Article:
It’s a stormy Saturday night in the small village of Loppersum, located just a short train ride north from Groningen. The man sitting across from me is balancing his coffee cup on the armrest of his leather sofa. He is looking at me with a mixture of friendly amusement and an edge of indifference. This is not his first interview; he knows the drill. “I’ve been asked practically everything”, he says with a little sigh. No wonder. Moti Rymarczuk (64) is Groningen’s most famous street musician. His voice is known as the city’s unofficial anthem.
“Locals call me onze muzikant”, he says proudly, “our musician”. He laughs his husky laugh, “I am a property to them”. This man is as much part of the city of Groningen as the canals that frame it, or the maze of streets that compose it.
Street musicians are usually nomads, never staying in one place for long. But Moti’s voice has meant home to generations of Stadjers. Over the past 40 years, Moti has been a constant in the city. During that time, he has stepped into thousands of strangers’ lives, listened to their stories and sang their songs. “It is nice to know that somehow you mean quite a lot to some people”, he says.
This isn’t how it’s always been, though. The people of Groningen were distant at first, he tells me. But with a little patience and a whole lot of rock ’n’ roll, he sang his way straight into their hearts. Moti knows how unique his standing is with this city and its inhabitants, but he doesn’t boast. “I stayed the way I am; they liked the way I am, it fitted”, he smiles.
From the USSR to Groningen
“Our musician” came to Groningen as a foreigner. Born in the former USSR, Moti’s parents immigrated to Israel when he was only 2 years old. Having spent most of his childhood and teenage years there, he calls Israel his second home.
After high school and his time in the army, he shouldered his guitar case and set out to play music all around the world.
But how did he end up in the Netherlands? “It was just a normal story”, he claims modestly. Falling in love, creating a family and getting divorced again. His two grown-up sons are his anchor nowadays, keeping the musical globetrotter in a sleepy town in the northern Netherlands.
“I will probably be buried in this village, there is a nice cute graveyard here”, he winks.
A life filled with music
“I played music all the time”, Moti remembers. In fact, he has never worked another job. “Why should I?”, he grins and shakes his head, his curly white mane dancing around his impish grin. “This job suits me like a glove”.
His first instrument was his voice, the second an accordion. When his love for rock ’n’ roll was sparked, he picked up a guitar for the first time. “Before I knew how to play, I was pretending” he laughs and jams on an imaginary instrument on his lap. “You know, with a broomstick”, he added. “But in my mind, I was already a star anyways”, he says, grinning.
The language of music
Music has accompanied Moti throughout his entire life. But to him, music doesn’t mean so much. “It’s not the music. It’s what I get through with the music”. “The emotions that you trigger in other people are truly beautiful”, Moti explains.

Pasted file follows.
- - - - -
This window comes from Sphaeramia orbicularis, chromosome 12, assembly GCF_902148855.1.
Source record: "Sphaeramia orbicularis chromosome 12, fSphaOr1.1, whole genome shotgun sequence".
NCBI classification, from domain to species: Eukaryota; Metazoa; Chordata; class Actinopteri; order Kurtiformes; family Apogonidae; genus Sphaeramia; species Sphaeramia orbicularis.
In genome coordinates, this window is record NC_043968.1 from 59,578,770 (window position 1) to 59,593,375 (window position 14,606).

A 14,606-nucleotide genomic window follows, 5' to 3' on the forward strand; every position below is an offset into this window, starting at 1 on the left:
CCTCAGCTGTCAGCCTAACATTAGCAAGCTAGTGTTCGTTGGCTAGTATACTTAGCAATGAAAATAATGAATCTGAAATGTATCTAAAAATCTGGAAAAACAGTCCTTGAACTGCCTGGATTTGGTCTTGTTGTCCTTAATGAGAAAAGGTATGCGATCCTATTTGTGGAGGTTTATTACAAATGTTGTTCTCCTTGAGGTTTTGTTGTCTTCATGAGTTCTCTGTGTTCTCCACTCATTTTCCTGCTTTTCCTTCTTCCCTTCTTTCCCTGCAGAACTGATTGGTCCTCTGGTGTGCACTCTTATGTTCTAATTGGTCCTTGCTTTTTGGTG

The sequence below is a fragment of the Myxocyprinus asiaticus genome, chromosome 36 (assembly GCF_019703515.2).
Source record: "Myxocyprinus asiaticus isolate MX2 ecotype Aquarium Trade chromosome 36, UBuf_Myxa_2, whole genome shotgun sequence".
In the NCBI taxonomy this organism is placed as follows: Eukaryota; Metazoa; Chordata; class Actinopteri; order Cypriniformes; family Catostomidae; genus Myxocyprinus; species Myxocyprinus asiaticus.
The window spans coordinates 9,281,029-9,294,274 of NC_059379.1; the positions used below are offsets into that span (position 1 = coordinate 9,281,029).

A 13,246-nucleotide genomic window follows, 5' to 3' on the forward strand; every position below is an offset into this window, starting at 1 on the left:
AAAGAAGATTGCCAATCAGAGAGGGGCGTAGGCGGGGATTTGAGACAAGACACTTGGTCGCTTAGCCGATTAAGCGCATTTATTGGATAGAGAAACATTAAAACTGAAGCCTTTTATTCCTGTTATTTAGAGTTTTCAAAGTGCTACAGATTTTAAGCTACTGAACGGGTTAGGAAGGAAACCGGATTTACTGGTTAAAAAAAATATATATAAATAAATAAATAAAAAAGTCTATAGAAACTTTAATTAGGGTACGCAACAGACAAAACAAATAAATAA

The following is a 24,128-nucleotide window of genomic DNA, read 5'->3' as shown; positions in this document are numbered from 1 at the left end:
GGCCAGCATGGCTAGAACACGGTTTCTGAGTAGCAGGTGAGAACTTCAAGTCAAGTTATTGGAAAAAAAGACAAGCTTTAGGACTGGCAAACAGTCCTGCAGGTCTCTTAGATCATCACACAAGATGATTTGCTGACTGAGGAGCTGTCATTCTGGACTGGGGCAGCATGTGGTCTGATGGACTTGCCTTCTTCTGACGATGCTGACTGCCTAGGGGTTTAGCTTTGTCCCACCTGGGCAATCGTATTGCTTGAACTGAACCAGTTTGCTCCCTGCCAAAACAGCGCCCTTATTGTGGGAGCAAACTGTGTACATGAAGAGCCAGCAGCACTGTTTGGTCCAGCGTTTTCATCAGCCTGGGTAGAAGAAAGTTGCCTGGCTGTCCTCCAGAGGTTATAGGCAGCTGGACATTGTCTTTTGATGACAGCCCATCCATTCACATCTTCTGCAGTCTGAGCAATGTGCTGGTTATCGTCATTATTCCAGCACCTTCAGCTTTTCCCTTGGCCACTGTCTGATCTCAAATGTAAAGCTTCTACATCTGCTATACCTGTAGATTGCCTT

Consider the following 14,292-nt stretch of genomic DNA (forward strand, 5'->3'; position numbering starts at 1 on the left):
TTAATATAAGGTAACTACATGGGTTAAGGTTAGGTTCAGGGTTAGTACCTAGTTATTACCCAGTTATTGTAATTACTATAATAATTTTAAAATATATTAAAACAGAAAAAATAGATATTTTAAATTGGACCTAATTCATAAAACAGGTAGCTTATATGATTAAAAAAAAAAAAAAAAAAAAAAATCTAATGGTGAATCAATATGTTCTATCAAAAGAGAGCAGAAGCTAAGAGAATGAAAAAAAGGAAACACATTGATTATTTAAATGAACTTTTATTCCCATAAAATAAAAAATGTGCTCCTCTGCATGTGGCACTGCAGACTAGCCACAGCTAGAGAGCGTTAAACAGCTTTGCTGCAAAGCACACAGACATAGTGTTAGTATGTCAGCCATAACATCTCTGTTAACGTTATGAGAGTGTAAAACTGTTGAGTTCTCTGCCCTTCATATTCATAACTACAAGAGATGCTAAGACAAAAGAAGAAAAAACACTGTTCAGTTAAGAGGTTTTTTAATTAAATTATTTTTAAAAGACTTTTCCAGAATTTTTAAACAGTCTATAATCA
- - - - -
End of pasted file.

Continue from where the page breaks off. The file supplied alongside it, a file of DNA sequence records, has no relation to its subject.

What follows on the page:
It doesn’t matter where in the world one is; music is understood everywhere. “With it, we manage to shake the cold out of the people”, he tells me about his street musician colleagues. Whether he played for Norwegians, Japanese, Chinese or Italians, “they end up all the same: screaming and shouting!”
In his youth, Moti preferred a roaring crowd. But things change. Nowadays it is often the youngest audience members that touch the Rock ‘n’ Roller at his core. Children are brutally honest and while they probably don’t pick up on the song itself, they pick up on so much more. “If they stand in front of me, dance and tell me they like my music – That is something else, where can you get such a thing?”, Moti gushes.
One time, he tells me, he was playing in front of the HEMA in Groningen. A father and his little daughter stood close by, watching him. Suddenly the girl started walking towards Moti, “she came closer, closer, closer…and I didn’t know what to do”, he remembers. She walked up to him and kissed him, then returned to her father. “I was crying afterwards, big time”, his smile glows as he indulges in the memory. “These are the sort of moments…”, he pauses, “I call myself lucky for this”.
The magic of the streets
In street music, the artist has a relationship with the audience that a musician on stage can never establish.
Being on stage in front of an anonymous cheering mass can make you think you’ve made it to the top “but basically it’s fuck all, it’s nothing”, Moti says. “You are living in your bubble and that’s it”.
On the street it’s different. There is a special connection to every face in the audience. “Maybe I am living in my bubble too”, he laughs, “but my bubble is shared with the bubbles of other people!”
Once the connection is established, these people are more open than in any other situation. They tell Moti their stories, cry about lost loved ones and celebrate their victories. He smiles proudly, “that’s the magic of the street”.
Playing by his own rules
Moti has always done things his way. “I may know the rules, but I tend to ignore them”, he says and smirks. “Some places I can get away with that and some places I do not”. Clashes with the authorities, arrests, court cases – he’s been through it all. “At the end of the day, what can they do to me,” he laughs sheepishly, “what, kill me? – I don’t think so”.
Of course, the job is sometimes frustrating, but it is his passion and he knows that doing a job that you love makes it a whole lot easier.
Either way, one thing is clear, says Moti: “I will continue playing music until the end.”